• Stephen Holmes says:

    Sir, your theological ideas rob the remnant of Israel of her future inheritance on this earth in Jerusalem–– when Jesus reigns as the Son of David, from the throne of David upon the elevated Mt. Zion. Israel is still the nation by which all of the nations of the earth will be blessed at her future regathering as Isaiah 2, 60 and 66 truly report in agreement with Zechariah 14 and Ezekiel 36-48. I pray brother, as Paul prayed for all of us gentiles, that you not be uninformed of the mystery that is at work, “so that you will not be wise in your own estimation—that a partial hardening has happened to Israel until the fullness of the Gentiles has come in; and so all Israel will be saved; just as it is written, “THE DELIVERER WILL COME FROM ZION, HE WILL REMOVE UNGODLINESS FROM JACOB.” I genuinely would not want you to fall into the category of brothers who have become arrogant towards the branches, “but if you are arrogant, remember that it is not you who supports the root, but the root supports you. You will say then, “Branches were broken off so that I might be grafted in.” Quite right, they were broken off for their unbelief, but you stand by your faith. Do not be conceited, but fear; for if God did not spare the natural branches, He will not spare you, either. Behold then the kindness and severity of God; to those who fell, severity, but to you, God’s kindness, if you continue in His kindness; otherwise you also will be cut off.”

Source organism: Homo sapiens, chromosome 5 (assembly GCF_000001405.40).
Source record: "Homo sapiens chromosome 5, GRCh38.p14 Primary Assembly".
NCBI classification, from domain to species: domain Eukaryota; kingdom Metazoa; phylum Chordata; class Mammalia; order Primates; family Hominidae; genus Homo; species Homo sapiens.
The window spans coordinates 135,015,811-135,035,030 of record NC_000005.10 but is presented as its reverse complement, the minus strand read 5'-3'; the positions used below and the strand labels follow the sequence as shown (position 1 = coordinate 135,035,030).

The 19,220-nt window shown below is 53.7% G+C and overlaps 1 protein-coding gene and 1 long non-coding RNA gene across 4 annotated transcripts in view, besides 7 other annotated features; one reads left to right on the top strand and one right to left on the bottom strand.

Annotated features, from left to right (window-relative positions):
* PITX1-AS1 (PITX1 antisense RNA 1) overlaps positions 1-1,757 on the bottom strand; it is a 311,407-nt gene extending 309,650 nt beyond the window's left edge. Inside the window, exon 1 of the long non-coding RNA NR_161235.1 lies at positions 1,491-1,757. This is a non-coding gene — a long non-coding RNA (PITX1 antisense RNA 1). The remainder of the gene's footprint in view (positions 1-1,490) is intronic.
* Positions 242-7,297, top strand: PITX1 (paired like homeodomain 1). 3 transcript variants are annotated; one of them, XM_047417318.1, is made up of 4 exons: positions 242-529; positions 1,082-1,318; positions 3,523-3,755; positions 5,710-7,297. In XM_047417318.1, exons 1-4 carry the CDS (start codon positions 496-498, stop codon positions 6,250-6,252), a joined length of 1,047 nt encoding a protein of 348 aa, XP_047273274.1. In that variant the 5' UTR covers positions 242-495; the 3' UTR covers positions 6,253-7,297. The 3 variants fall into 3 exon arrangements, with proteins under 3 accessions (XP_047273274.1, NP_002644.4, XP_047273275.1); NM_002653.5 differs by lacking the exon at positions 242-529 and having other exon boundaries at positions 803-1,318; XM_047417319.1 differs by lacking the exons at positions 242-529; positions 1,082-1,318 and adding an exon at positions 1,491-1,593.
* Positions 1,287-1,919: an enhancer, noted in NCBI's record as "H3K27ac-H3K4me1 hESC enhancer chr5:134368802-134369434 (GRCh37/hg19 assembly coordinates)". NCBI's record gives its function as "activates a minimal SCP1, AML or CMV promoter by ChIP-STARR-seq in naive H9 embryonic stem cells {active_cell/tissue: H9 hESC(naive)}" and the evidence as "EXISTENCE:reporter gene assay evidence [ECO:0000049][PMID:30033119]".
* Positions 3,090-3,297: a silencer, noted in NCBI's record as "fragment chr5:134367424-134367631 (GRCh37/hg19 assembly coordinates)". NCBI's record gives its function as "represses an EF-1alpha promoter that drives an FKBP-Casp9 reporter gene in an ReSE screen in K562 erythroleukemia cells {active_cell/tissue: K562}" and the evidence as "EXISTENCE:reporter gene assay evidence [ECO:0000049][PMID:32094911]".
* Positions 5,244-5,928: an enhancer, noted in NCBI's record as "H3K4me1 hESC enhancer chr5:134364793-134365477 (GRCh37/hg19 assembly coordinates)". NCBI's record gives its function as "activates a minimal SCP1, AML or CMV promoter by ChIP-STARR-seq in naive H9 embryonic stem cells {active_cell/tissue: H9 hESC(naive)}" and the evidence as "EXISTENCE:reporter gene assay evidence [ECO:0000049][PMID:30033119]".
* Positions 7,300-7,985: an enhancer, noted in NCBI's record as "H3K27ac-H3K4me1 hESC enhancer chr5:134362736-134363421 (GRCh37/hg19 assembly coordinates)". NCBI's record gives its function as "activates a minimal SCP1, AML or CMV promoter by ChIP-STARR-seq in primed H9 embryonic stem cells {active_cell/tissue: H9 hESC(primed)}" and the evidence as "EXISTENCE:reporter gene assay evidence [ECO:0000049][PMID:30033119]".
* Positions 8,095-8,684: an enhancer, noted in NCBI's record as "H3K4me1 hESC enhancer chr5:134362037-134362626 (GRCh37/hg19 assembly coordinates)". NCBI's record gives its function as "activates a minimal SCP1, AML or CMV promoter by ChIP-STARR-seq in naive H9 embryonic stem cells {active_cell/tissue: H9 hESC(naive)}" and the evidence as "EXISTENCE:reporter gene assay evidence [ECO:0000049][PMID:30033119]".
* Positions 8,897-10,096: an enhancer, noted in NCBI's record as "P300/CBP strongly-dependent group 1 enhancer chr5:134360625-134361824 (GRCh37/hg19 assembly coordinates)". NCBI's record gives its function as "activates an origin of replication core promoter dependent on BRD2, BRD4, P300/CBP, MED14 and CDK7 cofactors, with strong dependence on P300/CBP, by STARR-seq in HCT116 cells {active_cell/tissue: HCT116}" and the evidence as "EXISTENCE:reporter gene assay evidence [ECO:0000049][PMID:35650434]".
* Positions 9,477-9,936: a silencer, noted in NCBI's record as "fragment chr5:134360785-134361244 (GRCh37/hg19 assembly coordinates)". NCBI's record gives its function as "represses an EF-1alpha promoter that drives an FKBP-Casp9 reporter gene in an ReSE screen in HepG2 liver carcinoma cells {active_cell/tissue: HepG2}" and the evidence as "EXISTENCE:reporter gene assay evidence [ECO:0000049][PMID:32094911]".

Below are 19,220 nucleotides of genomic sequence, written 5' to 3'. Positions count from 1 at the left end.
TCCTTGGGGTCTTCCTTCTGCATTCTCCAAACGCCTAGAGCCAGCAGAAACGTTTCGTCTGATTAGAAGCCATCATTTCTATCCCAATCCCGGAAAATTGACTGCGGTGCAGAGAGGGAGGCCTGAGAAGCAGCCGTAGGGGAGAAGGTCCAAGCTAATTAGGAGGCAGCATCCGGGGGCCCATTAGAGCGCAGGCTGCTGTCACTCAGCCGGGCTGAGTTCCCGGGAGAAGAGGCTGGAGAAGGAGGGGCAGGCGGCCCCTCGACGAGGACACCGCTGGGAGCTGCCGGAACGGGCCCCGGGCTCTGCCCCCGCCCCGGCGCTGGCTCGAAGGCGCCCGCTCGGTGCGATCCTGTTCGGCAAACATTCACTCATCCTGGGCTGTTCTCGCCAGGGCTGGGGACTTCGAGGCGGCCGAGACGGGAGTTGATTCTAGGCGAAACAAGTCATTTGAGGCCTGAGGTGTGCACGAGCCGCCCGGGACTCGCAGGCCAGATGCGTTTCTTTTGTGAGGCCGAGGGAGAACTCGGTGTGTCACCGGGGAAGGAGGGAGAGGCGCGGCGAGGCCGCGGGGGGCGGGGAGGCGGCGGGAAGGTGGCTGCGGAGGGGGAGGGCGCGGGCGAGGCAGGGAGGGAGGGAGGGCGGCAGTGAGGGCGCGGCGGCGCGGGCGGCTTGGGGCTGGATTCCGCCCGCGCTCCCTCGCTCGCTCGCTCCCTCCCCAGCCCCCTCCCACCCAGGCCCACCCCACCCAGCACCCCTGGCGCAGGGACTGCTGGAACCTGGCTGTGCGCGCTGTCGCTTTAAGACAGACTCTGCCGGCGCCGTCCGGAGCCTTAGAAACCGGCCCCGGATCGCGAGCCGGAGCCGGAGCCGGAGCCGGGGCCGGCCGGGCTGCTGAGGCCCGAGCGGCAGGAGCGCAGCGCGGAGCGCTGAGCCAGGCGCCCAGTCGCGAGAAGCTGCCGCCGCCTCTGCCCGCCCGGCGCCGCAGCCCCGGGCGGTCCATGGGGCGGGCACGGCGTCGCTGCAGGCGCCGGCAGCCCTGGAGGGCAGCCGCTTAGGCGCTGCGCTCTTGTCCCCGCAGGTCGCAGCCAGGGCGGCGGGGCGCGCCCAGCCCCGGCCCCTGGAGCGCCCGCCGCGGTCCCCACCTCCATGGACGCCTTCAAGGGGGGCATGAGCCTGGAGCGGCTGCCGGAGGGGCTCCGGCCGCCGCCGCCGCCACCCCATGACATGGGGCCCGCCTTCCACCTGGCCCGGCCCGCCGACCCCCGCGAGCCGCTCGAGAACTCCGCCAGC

Reply
    • Stephen,
      Thank you for your challenging comments.
      As you have already noted, we disagree quite substantially over theological issues.
      But I would like to correct some of your misunderstandings with Scripture.
      The remnant of Israel were those Jews in the first century who believed in Jesus as Messiah. They are not modern day Jews. Notice that Paul clearly says that the remnant, “the elect,” obtained what the rest of Israel failed to obtain, namely salvation through Messiah. Notice, it is past tense, not future tense as you are arguing.

      Romans 11:5–8
      5 So too at the present time there is a remnant, chosen by grace. 6 But if it is by grace, it is no longer on the basis of works; otherwise grace would no longer be grace. 7 What then? Israel failed to obtain what it was seeking. The elect obtained it, but the rest were hardened, 8 as it is written, “God gave them a spirit of stupor, eyes that would not see and ears that would not hear, down to this very day.”